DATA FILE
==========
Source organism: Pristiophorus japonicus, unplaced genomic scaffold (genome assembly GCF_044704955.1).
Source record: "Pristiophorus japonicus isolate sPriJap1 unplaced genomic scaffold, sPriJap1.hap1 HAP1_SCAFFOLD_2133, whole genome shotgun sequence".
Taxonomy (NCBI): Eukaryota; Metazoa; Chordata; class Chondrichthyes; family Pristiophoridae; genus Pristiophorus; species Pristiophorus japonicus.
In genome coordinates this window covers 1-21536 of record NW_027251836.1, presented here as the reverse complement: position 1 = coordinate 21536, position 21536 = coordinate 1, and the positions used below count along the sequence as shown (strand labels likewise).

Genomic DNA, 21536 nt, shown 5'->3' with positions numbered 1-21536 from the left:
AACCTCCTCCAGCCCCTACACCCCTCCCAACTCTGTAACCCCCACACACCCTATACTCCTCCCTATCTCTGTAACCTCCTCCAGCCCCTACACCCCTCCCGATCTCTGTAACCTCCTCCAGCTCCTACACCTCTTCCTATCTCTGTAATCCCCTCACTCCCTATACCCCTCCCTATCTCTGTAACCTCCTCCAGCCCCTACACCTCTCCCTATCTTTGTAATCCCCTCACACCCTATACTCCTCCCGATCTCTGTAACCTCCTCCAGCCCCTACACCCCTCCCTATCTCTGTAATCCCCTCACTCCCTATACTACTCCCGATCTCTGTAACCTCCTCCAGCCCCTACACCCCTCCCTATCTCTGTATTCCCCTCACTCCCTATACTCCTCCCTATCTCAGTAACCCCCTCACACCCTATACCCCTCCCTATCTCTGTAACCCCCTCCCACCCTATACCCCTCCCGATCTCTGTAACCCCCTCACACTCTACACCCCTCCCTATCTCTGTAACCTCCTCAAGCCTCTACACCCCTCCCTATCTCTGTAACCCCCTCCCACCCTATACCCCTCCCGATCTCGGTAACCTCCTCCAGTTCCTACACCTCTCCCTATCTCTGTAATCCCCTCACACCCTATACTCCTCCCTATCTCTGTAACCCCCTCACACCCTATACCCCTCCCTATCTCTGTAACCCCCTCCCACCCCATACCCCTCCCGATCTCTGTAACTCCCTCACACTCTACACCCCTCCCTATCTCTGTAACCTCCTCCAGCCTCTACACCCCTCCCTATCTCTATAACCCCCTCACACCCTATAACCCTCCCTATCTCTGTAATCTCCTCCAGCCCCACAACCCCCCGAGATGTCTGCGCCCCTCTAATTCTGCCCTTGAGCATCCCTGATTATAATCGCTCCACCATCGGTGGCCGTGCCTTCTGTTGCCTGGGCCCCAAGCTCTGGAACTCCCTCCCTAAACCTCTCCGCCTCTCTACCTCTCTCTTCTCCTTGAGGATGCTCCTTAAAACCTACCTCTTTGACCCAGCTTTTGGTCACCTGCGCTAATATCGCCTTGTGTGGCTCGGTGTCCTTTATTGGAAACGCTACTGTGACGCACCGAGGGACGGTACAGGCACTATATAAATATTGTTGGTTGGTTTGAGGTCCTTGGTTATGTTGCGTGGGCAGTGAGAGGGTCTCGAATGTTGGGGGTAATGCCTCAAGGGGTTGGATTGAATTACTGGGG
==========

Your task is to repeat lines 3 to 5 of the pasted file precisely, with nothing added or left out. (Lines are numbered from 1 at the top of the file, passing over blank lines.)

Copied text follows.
Taxonomy (NCBI): Eukaryota; Metazoa; Chordata; class Chondrichthyes; family Pristiophoridae; genus Pristiophorus; species Pristiophorus japonicus.
In genome coordinates this window covers 1-21536 of record NW_027251836.1, presented here as the reverse complement: position 1 = coordinate 21536, position 21536 = coordinate 1, and the positions used below count along the sequence as shown (strand labels likewise).

Genomic DNA, 21536 nt, shown 5'->3' with positions numbered 1-21536 from the left: